Urey Petrovich Lisiansky
Colonial Observer — 1804-1805
Urey Petrovich Lisiansky (aka Iurii Lisianskii) was born in Nizhyn, Russia (now the Ukraine) in 1773. He served as a commanding officer in the Imperial Russian Navy, and sailed with Admiral A. J. von Krusenstern on the ships Nadezhda (hope) and Neva during the first in a series of circumnavigations by the Russians to bring supplies to the Russian American Company and to explore the Americas (Lundberg, 1999). On his first voyage, Lisiansky landed at Kodiak in July, 1804, and again in November of the same year to winter there until June, 1805 (Lisiansky, 1814).
During his eight month stay, he observed and wrote about the Kodiak Alutiiq people who had lived in colonized captivity for twenty years at that point. He kept a diary in which he summarized a few Kodiak Alutiiq origin stories. In 1814, Lisiansky produced an account of his experiences, entitled Voyage Round the World in 1803, 4, 5 & 6 for Alexander the First, Emperor of Russia. Within this book, he retells three creation stories. I include this passage in its entirety as it is a significant resource which is out-of-print:
The real history of the first peopling of this island is not known, though every old man has his story to tell about it. Toyon Kolpack, who is held in great esteem for his cleverness, and whose story obtains most credit, told me, that the true origin of the people was this : —To the northward of the peninsula of Alaska lived a toyon, whose daughter cohabited with a male of the canine species, by whom she had five children, three males and two females. The toyon being displeased with this degenerate conduct of his daughter, took an opportunity, in the absence of her lover, of banishing her to an island in the neighborhood. The lover, coming home, and finding none of his family, grieved for a long time: at last, discovering the place of their exile, he swam towards it, and was drowned on the way. The whelps in the mean time were grown up, and the mother had acquainted them so much against their grandfather, that when he came to see them they tore him to pieces. The mother, on this melancholy event, resolved to return to her native place, and gave free leave to her offspring to go wherever they chose. In consequence of this permission, some went northward; while others, passing the peninsula of Alaska, took a southerly course, and arrived at the island of Cadiack, where they increased and multiplied, and were the founders of the present population.
On my asking the toyon, by what means they reached the island, he very gravely affirmed, that it was formerly separated from Alaska by a river only; and that the present channel was made by a large otter, in the bay of Kenay, who one day took it into his head to push himself through between it and the peninsula.
Another islander told me a very different tale of the origin of the first peopling of the island. The raven, it seems, is considered by many of the islanders as a divinity; and a raven, he said, brought the light from heaven, while a bladder descended at the same time, in which a man and a woman were enclosed. At first this pair of human beings enlarged their dungeon by blowing, and afterward by stretching their hands and feet; and it was thus mountains were constructed. The man, by scattering the hair of his head on the mountains, created trees and forests, in which wild beasts sprung up and increased; while the woman, by making water, produced seas, and by spitting into ditches and holes, formed rivers and lakes. The woman, pulling out one of her teeth, gave it to this man, who made a knife of it; and cutting trees with the knife, threw the chips into the river, which were changed into fish of different kinds. At last this human pair had children; and while their first-born, a son, was playing with a stone, the stone all of a sudden was converted into an island. On this island, which was the island of Cadiack, a man and a she-dog were then placed; and it was set afloat on the ocean, and arrived at its present situation. The man and the she-dog multiplied, and the present generation are their descendants.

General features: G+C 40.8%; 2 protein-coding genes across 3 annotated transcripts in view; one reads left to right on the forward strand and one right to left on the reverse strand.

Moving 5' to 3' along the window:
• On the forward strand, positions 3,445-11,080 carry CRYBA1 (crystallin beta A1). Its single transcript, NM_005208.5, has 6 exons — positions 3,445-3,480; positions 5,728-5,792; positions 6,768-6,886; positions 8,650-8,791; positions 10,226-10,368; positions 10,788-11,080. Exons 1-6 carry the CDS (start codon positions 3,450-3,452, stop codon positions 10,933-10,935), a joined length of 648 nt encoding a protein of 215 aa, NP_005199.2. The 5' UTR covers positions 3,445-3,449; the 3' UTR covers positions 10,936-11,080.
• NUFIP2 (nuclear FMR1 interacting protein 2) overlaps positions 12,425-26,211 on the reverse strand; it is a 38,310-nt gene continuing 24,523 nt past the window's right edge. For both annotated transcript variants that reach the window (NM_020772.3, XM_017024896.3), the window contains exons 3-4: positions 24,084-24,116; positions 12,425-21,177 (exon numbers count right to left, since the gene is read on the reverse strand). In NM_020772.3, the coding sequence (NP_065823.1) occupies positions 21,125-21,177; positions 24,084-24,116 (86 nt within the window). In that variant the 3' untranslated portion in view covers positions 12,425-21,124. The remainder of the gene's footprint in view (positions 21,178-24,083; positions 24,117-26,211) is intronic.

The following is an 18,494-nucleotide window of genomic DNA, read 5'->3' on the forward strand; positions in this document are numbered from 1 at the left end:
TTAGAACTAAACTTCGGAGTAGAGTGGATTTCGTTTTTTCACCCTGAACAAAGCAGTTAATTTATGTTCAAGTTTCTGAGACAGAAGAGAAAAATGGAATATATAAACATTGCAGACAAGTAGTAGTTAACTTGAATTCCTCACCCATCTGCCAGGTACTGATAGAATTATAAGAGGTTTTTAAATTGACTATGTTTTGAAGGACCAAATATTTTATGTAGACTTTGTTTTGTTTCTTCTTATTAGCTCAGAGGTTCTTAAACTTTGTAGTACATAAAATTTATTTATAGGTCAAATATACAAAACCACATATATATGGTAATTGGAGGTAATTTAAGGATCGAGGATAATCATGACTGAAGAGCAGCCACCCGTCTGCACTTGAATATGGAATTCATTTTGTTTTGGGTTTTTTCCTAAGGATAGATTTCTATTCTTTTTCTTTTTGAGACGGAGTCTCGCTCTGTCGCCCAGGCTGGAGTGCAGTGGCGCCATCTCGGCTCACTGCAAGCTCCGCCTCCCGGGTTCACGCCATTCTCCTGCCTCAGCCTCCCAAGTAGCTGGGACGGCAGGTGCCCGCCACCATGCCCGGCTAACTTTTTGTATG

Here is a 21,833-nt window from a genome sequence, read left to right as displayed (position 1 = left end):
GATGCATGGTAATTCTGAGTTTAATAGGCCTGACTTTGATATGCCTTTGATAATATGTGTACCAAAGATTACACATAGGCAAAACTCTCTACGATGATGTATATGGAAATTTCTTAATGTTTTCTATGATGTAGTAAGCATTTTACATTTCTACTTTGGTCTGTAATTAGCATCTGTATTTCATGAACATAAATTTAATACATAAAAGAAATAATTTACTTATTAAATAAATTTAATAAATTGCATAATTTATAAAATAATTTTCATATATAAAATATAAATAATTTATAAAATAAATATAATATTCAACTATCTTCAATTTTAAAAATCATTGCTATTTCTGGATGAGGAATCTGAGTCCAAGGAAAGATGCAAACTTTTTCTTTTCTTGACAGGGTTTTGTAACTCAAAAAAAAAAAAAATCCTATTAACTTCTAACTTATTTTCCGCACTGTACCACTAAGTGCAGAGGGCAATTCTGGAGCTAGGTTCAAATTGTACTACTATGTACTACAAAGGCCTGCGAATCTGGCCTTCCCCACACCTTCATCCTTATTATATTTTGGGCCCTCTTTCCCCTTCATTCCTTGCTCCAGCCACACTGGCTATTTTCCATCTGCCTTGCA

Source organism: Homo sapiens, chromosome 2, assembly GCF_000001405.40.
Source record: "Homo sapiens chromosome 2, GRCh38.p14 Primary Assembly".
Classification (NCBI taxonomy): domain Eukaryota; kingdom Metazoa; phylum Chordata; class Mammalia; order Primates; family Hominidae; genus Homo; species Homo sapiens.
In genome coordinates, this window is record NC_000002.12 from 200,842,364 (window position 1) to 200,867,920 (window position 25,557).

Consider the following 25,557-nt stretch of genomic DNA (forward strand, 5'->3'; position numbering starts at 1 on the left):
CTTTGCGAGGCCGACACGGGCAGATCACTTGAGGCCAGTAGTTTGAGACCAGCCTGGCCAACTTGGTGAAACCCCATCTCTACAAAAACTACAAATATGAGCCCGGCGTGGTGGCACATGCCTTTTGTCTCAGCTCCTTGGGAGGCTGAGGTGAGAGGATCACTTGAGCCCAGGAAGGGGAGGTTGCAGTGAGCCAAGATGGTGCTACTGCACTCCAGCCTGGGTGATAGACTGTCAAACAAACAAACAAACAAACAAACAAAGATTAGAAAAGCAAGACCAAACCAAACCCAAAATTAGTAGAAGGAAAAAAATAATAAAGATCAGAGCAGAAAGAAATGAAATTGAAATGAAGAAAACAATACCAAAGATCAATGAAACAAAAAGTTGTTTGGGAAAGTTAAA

These fables, which have a degree of analogy, plainly show, how slow is the progress of civilisation; or at least, how little effect has been produced on these people by an intercourse of more than twenty years with the Russians (Lisiansky, 1814, p. 196-7).
Lisiansky’s description of his informant as a Toyon designated Kolpack as holding a Native leadership position with the Russian American Company. As Black (1977) describes, the Russian term of probable Yakut origin was applied to “Company appointed natives whose duty it was to obtain compliance with Company demands (restricted sense). The word is usually but somewhat erroneously (for lack of other label) rendered in English as chief” (p. 105).
The she-dog and her whelps in this origin story may be confused by outsiders as anthropomorphism of dogs, but it is perhaps more likely that it references a commonly-known Alutiiq designation of “dog people” or people who are outcasts for reasons such as being guilty of an incestuous relationship.
Black (1977) describes Lisiansky as “anticlerically inclined” as he “resented the churchman’s presence” (p. 81). Being of opposing interests with Gideon, Lisiansky sought profitability for the Russian American Company whereas Hieromonk Gideon was interested in serving the spiritual life and wellbeing of the native population. Although Lisiansky devalued the Alutiiq people as uncivilized, the unigkuat he references are significant as we look at versions of these stories told by Elders in contemporary times.